JACK in a Victorian dress and hairdo is the hero of A Book of Kells: Growing Up in an Ego Void written by Margaret Kell Virany

JACK in a Victorian dress and hairdo is the hero of A Book of Kells: Growing Up in an Ego Void written by Margaret Kell Virany

When my dad was almost two my grandmother came across a fantastic bargain in their farming village of Cookstown. It was a bolt of woolen cloth that could be made into all sorts of useful articles so she bought the whole thing. Then she took it to the local dressmaker and asked her to make a dress for John, the baby.

No account was left of exactly what happened next but one thing is certain. This sole photo, left behind in frames, drawers and boxes since the year 1899, has been the source of much glee and many snickers, all at the price of one adorable, innocent little boy. “Jack in the pulpit!” “A man of the cloth!” “Ha, Ha, Ha!”

Grandma Kell was an Irish Campbell and felt entitled to her wit, flash temper, quick steps, reddish hair and freckles. My guess is it was her idea to name my father John Ambrose Campbell Kell and call him by his anagram. Also, she was likely convinced her Irish luck had put the plaid of her ancestors in her path just for her.

Getting back to the dressmaker, there was a misunderstanding. Grandma expected to get back part of the bolt uncut, to be made into other things. Instead, what she got was this dress. As I dig out this picture for Father’s Day, I wonder how Scarlett O’Hara‘s dress would have looked if it had consumed the entire green velvet curtain she pulled down from the window.

What I see is a brave little boy who is caught up in the youngest child syndrome. Fortunately the teasing never became bullying and his ego was never debased. Even at two he could face his bewildering world of know-it-alls with poise. The underlying love, raw humor and discipline even made him stronger inside. Right now his big brothers, sisters and cousins had the advantage of being able to giggle at “Wee John” or “The Runt” but one day he’d have his turn as a somebody.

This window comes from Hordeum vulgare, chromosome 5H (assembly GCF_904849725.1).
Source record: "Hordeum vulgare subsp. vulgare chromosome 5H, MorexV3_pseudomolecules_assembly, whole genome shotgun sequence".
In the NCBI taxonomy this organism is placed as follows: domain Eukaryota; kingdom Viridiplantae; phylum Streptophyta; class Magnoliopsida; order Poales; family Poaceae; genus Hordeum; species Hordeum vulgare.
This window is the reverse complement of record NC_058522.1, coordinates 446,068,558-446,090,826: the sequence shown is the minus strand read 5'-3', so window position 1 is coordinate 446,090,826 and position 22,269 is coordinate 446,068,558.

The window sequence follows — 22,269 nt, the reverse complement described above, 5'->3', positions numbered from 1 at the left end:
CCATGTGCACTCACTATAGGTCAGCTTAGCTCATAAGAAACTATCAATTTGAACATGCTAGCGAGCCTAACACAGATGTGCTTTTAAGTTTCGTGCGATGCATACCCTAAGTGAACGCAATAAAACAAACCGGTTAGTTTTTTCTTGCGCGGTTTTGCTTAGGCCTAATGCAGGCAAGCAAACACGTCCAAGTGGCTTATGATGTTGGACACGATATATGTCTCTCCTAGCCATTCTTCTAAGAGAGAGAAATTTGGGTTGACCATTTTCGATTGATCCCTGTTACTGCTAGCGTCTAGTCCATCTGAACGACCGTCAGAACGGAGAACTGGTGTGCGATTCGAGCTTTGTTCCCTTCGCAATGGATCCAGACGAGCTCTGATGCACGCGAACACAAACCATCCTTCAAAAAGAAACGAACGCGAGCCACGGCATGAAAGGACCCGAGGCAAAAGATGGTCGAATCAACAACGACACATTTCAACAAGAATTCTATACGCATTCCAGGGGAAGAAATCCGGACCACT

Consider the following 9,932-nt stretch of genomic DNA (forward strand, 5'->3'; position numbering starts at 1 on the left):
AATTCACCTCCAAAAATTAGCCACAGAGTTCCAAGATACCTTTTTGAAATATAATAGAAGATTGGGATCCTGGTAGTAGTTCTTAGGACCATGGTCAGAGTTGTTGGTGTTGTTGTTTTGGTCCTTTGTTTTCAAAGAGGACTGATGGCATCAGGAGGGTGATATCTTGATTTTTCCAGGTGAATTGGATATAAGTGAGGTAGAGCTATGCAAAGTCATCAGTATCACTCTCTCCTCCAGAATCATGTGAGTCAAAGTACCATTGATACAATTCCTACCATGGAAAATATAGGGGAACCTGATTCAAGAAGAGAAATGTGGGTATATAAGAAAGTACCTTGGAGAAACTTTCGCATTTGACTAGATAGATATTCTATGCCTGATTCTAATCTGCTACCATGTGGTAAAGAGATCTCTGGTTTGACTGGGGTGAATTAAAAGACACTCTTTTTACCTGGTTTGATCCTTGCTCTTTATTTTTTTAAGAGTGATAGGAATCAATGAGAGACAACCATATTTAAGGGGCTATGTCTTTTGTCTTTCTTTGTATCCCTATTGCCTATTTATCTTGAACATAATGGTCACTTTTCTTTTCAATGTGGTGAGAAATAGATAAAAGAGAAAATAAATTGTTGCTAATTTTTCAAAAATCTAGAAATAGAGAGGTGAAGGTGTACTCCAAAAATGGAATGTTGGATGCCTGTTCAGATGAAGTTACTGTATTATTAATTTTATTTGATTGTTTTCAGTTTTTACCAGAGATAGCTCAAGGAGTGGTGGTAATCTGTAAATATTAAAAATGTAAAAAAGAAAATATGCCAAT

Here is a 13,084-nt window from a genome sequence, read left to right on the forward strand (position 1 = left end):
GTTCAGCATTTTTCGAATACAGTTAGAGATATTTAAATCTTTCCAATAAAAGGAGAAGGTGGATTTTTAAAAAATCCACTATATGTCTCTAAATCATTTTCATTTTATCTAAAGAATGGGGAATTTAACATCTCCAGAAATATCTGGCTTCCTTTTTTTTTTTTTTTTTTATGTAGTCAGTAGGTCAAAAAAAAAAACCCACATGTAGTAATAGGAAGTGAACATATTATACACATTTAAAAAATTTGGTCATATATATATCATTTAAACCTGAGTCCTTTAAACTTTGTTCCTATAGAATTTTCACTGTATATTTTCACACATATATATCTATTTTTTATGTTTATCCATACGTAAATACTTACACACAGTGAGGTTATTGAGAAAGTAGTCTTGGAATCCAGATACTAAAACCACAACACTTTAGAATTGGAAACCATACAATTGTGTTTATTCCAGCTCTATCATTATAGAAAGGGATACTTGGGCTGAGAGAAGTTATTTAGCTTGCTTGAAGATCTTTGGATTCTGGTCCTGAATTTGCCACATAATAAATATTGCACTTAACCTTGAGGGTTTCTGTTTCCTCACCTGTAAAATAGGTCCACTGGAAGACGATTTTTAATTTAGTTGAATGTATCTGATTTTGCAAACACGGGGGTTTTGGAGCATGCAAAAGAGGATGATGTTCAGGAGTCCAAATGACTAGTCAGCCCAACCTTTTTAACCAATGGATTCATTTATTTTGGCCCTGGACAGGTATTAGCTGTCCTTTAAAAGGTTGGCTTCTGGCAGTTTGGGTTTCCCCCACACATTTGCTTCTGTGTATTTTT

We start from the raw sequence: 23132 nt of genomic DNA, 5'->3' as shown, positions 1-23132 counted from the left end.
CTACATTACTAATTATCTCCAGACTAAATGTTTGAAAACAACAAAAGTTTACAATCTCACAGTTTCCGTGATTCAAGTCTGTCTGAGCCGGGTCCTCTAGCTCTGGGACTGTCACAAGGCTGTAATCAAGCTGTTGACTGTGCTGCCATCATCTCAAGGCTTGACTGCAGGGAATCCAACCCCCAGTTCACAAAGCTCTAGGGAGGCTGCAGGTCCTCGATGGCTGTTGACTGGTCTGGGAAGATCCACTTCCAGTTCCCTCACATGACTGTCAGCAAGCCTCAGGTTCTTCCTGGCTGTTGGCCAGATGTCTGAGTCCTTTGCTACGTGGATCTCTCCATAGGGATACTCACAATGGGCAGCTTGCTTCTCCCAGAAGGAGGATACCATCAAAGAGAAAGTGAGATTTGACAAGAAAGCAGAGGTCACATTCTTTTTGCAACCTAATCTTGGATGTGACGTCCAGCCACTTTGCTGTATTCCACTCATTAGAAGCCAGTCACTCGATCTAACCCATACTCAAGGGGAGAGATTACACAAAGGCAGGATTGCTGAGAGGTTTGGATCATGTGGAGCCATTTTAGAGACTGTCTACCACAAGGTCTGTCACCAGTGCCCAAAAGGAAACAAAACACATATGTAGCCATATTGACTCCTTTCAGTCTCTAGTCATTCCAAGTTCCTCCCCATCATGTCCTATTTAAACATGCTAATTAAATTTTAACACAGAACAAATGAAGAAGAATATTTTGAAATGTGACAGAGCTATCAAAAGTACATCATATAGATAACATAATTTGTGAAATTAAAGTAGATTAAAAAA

The dressmaker knew her job. Dresses were worn by both girls and boys in Victorian times. They were the practical solution to toilet training problems in the days before snap fasteners, zippers and velcro. Not until as old as seven did boys wear breeches. She designed father’s dress with overlaps, pleats and folds to allow for several years of growing. The photographer was likely responsible for father’s hairdo and got it wrong. Often the placing of the part was the only clue to whether the child was a girl (middle part) or a boy (side part.) The Duke of Argyll unofficial Campbell tartan has  a white stripe added to the navy, red and green to lighten it up.

In spite of the challenging start, father was faithful to his family and always attended reunions of the clans on both sides. As for his vocation, the Little Lord Fauntleroy collar was replaced by a clerical one for 60 years. In 1959-60 he was elected President of the Toronto Conference of the United Church of Canada and awarded a doctorate of divinity.

Strange to say, I don’t recall my father ever wearing anything plaid, not even a tie. Happy Father’s Day!

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